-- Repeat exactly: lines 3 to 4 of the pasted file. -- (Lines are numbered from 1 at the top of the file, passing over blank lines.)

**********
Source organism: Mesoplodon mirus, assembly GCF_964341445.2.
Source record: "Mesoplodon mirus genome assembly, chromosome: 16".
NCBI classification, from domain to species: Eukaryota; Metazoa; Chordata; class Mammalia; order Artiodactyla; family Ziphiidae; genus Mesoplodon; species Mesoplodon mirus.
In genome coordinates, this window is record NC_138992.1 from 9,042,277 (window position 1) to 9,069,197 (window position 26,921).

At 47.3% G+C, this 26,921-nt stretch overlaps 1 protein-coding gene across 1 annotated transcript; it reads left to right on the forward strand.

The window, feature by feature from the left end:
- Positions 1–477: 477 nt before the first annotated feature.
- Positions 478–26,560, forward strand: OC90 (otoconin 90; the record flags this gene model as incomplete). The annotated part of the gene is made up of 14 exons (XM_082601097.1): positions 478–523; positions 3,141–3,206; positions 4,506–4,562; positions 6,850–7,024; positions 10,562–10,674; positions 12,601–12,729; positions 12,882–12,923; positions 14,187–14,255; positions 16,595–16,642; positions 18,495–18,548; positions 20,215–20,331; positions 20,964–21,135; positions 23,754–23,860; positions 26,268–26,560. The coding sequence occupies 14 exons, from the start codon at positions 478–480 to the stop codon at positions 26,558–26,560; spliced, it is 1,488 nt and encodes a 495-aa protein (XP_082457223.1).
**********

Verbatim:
NCBI classification, from domain to species: Eukaryota; Metazoa; Chordata; class Mammalia; order Artiodactyla; family Ziphiidae; genus Mesoplodon; species Mesoplodon mirus.
In genome coordinates, this window is record NC_138992.1 from 9,042,277 (window position 1) to 9,069,197 (window position 26,921).